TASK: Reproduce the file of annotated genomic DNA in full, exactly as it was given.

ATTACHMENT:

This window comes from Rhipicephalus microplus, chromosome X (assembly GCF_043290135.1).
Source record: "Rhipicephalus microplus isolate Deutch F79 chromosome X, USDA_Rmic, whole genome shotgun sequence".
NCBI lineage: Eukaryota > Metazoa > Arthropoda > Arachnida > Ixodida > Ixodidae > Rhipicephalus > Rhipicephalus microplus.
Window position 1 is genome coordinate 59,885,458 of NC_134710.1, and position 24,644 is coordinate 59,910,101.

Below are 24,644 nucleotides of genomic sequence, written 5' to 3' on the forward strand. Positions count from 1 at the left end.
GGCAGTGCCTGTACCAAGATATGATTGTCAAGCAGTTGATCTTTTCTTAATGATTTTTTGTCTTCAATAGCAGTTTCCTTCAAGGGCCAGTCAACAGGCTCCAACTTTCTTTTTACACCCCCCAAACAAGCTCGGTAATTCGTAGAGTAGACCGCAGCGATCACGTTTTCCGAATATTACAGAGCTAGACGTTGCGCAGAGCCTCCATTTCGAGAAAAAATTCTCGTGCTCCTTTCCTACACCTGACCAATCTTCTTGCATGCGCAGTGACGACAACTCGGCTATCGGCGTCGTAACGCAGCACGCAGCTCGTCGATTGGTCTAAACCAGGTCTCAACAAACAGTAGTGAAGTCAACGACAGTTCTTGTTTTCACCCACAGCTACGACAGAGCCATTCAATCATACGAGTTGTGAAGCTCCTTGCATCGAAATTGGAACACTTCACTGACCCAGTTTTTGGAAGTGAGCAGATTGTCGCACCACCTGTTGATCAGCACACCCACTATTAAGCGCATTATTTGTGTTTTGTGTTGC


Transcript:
This window comes from Rhipicephalus microplus, chromosome X (assembly GCF_043290135.1).
Source record: "Rhipicephalus microplus isolate Deutch F79 chromosome X, USDA_Rmic, whole genome shotgun sequence".
NCBI lineage: Eukaryota > Metazoa > Arthropoda > Arachnida > Ixodida > Ixodidae > Rhipicephalus > Rhipicephalus microplus.
Window position 1 is genome coordinate 59,885,458 of NC_134710.1, and position 24,644 is coordinate 59,910,101.

Below are 24,644 nucleotides of genomic sequence, written 5' to 3' on the forward strand. Positions count from 1 at the left end.
GGCAGTGCCTGTACCAAGATATGATTGTCAAGCAGTTGATCTTTTCTTAATGATTTTTTGTCTTCAATAGCAGTTTCCTTCAAGGGCCAGTCAACAGGCTCCAACTTTCTTTTTACACCCCCCAAACAAGCTCGGTAATTCGTAGAGTAGACCGCAGCGATCACGTTTTCCGAATATTACAGAGCTAGACGTTGCGCAGAGCCTCCATTTCGAGAAAAAATTCTCGTGCTCCTTTCCTACACCTGACCAATCTTCTTGCATGCGCAGTGACGACAACTCGGCTATCGGCGTCGTAACGCAGCACGCAGCTCGTCGATTGGTCTAAACCAGGTCTCAACAAACAGTAGTGAAGTCAACGACAGTTCTTGTTTTCACCCACAGCTACGACAGAGCCATTCAATCATACGAGTTGTGAAGCTCCTTGCATCGAAATTGGAACACTTCACTGACCCAGTTTTTGGAAGTGAGCAGATTGTCGCACCACCTGTTGATCAGCACACCCACTATTAAGCGCATTATTTGTGTTTTGTGTTGC